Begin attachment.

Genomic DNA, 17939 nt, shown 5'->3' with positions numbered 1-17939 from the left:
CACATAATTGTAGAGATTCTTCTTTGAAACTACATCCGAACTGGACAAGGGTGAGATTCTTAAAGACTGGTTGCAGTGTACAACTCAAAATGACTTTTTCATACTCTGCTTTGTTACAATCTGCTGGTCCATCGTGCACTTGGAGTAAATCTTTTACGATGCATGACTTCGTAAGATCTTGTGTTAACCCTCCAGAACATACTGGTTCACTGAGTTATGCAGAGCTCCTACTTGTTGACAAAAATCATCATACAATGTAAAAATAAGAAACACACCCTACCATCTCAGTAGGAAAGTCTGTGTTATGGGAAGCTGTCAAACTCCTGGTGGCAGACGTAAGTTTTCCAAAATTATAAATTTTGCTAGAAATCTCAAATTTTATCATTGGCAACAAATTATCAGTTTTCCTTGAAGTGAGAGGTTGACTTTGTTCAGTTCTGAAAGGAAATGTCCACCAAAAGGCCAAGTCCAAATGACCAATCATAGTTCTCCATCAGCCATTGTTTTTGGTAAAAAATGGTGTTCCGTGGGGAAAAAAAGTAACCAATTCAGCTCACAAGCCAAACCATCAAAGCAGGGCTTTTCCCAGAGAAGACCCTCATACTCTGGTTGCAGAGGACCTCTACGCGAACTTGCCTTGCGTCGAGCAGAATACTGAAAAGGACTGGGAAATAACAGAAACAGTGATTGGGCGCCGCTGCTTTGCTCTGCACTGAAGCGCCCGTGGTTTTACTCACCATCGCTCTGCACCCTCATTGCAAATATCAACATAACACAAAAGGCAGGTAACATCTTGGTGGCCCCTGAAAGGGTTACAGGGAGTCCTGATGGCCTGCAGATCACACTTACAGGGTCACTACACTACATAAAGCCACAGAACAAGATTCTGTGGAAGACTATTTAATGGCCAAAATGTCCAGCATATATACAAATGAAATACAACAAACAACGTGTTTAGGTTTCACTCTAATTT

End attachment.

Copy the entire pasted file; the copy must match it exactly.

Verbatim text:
Genomic DNA, 17939 nt, shown 5'->3' with positions numbered 1-17939 from the left:
CACATAATTGTAGAGATTCTTCTTTGAAACTACATCCGAACTGGACAAGGGTGAGATTCTTAAAGACTGGTTGCAGTGTACAACTCAAAATGACTTTTTCATACTCTGCTTTGTTACAATCTGCTGGTCCATCGTGCACTTGGAGTAAATCTTTTACGATGCATGACTTCGTAAGATCTTGTGTTAACCCTCCAGAACATACTGGTTCACTGAGTTATGCAGAGCTCCTACTTGTTGACAAAAATCATCATACAATGTAAAAATAAGAAACACACCCTACCATCTCAGTAGGAAAGTCTGTGTTATGGGAAGCTGTCAAACTCCTGGTGGCAGACGTAAGTTTTCCAAAATTATAAATTTTGCTAGAAATCTCAAATTTTATCATTGGCAACAAATTATCAGTTTTCCTTGAAGTGAGAGGTTGACTTTGTTCAGTTCTGAAAGGAAATGTCCACCAAAAGGCCAAGTCCAAATGACCAATCATAGTTCTCCATCAGCCATTGTTTTTGGTAAAAAATGGTGTTCCGTGGGGAAAAAAAGTAACCAATTCAGCTCACAAGCCAAACCATCAAAGCAGGGCTTTTCCCAGAGAAGACCCTCATACTCTGGTTGCAGAGGACCTCTACGCGAACTTGCCTTGCGTCGAGCAGAATACTGAAAAGGACTGGGAAATAACAGAAACAGTGATTGGGCGCCGCTGCTTTGCTCTGCACTGAAGCGCCCGTGGTTTTACTCACCATCGCTCTGCACCCTCATTGCAAATATCAACATAACACAAAAGGCAGGTAACATCTTGGTGGCCCCTGAAAGGGTTACAGGGAGTCCTGATGGCCTGCAGATCACACTTACAGGGTCACTACACTACATAAAGCCACAGAACAAGATTCTGTGGAAGACTATTTAATGGCCAAAATGTCCAGCATATATACAAATGAAATACAACAAACAACGTGTTTAGGTTTCACTCTAATTT